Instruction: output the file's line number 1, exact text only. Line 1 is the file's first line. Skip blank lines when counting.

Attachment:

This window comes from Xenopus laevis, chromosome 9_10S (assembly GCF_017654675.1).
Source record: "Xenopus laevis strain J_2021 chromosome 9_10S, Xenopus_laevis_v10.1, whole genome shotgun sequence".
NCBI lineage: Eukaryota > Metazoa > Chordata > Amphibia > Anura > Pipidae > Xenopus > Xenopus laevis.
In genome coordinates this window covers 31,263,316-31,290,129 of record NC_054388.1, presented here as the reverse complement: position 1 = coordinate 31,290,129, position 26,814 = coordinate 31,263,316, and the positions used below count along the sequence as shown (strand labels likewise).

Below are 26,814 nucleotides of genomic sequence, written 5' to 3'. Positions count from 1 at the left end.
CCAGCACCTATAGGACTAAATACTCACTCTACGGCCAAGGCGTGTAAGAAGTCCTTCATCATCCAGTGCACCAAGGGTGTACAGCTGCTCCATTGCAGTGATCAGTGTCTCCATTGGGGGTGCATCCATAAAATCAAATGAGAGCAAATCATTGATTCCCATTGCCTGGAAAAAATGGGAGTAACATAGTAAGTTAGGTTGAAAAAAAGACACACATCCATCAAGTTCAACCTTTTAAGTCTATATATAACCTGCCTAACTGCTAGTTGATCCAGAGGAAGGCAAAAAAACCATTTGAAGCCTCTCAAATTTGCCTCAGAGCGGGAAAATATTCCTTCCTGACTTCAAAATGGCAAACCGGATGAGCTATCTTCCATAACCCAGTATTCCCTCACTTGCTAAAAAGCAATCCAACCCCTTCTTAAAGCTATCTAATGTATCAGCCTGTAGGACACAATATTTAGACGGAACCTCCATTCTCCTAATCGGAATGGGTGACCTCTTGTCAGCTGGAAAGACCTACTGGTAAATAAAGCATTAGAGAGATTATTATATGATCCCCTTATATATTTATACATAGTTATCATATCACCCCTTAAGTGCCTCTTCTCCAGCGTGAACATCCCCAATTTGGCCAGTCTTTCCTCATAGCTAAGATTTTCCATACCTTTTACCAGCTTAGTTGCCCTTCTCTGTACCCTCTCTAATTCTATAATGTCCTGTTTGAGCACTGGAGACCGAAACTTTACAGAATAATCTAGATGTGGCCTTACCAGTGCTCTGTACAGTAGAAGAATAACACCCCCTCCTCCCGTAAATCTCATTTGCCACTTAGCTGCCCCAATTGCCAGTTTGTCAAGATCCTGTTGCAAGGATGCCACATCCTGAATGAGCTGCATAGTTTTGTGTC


This window comes from Xenopus laevis, chromosome 9_10S (assembly GCF_017654675.1).